Skiing and snowboarding. These are the sports most people think of when it comes to winter activities in Aspen. But there are dozens more to keep you active while visiting the Aspen Snowmass area. Snowshoeing, cross-country skiing, sledding, and hiking are just a few that quickly come to mind. But what about the rest? There are some sports — popular with locals and visitors alike — that don’t get a lot of press and that maybe you’ve never even heard of. This doesn’t make them uninteresting, just quietly gaining in popularity!

Curling

Unusual Aspen Sports - Curling
Unusual Aspen Sports - Curling

So maybe you’ve heard of curling if you’ve ever spent any time watching the Winter Olympics. But there’s no question that even the every-four-year television spectators have likely never seen curling in person let alone tried it for themselves. But in Aspen, curling is pretty accessible. The Aspen Ice Garden in the Aspen Recreation Center is home to the Aspen Curling Club. The club plays host to over 20 curling teams who gather Wednesday evenings to brush, sweep, and hit the night away. If you’re looking to test out curling before joining a team, Game of Stones, Aspen Snowmass’ newest event is perfect for you. This free curling tournament is held every Friday until March 22nd at the Snowmass Bass Village Ice Rink. Teams of two compete from 3pm–5pm for local bragging rights and the title of Master of Stones!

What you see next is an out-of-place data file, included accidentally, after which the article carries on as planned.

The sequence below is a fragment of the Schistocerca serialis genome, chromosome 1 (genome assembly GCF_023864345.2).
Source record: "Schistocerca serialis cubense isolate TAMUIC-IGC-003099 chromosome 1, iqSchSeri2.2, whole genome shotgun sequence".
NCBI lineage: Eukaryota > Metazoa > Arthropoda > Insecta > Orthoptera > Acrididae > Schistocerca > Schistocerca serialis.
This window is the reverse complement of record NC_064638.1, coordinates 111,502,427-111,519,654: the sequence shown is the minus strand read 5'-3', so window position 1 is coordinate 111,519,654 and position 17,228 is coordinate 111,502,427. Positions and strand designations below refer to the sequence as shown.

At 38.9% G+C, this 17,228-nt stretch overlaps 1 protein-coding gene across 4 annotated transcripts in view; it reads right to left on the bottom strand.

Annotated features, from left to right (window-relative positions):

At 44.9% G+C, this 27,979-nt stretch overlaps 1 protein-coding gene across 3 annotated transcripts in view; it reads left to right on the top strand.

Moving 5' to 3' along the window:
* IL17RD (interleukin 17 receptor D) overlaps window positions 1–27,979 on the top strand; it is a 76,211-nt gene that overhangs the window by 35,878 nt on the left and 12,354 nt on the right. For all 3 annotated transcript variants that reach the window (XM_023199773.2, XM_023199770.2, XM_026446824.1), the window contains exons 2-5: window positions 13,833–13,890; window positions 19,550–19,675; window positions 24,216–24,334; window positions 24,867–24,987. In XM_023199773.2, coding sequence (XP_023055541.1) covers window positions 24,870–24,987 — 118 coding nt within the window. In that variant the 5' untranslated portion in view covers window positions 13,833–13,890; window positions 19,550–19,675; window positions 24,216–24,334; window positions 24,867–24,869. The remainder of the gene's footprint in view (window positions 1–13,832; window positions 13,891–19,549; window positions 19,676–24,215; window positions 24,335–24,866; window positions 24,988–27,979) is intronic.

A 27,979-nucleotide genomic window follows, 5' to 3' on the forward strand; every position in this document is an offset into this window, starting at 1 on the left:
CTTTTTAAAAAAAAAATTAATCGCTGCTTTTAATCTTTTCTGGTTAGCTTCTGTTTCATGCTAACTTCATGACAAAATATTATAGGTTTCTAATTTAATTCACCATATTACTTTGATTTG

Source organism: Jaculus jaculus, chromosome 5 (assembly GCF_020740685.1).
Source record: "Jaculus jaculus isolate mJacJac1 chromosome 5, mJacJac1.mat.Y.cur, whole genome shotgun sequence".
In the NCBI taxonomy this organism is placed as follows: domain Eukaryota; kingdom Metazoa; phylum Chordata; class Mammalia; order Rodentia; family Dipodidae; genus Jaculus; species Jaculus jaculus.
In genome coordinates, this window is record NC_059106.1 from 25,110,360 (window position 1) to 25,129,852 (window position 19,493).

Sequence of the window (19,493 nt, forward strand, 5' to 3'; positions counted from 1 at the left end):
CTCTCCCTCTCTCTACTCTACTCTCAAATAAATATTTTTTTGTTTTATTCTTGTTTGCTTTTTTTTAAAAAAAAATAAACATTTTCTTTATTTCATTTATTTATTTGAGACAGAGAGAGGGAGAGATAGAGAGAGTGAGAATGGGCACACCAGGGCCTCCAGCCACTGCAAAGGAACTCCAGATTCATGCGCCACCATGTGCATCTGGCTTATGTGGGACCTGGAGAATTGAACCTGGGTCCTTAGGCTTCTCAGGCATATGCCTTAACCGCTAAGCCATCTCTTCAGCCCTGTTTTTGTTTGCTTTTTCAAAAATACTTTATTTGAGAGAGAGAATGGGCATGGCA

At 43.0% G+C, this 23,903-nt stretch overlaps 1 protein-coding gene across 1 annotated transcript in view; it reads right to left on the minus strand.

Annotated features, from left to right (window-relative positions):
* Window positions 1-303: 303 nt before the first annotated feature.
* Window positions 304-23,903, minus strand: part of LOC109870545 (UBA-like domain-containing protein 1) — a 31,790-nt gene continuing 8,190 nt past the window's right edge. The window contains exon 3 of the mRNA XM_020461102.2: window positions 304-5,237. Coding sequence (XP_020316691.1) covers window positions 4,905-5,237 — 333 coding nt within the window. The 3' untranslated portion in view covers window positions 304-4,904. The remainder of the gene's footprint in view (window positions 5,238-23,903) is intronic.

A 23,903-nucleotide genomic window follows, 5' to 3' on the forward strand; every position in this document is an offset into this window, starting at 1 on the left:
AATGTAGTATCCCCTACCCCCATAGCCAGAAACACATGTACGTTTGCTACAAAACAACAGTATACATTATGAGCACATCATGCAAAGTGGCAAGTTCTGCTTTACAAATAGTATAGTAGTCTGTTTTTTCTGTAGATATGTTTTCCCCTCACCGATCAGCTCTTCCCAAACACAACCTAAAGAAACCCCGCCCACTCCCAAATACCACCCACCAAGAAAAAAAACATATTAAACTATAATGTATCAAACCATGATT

Fat Biking

Those bikes with the fat tires you see all around Aspen are all the rage. But they are not for super muddy mountain bike trails but rather their ideal use is for biking in the snow. The low PSI makes the tires able to go over nearly everything and gain traction on nearly any surface — including snow. Traditional biking in the winter is limited to plowed sidewalks or trails, but with a fat-tired bike, the sky is the limit.

Surly brought the first fat bike to market in 2004 and many manufacturers have followed suit. Popularity began in the Midwest where there were wide open snow fields ripe for traversing on a bike. But they slowly made their way west to the hills and mountains of Colorado, Utah, and California.
Sports You've Never Heard of - Fat Biking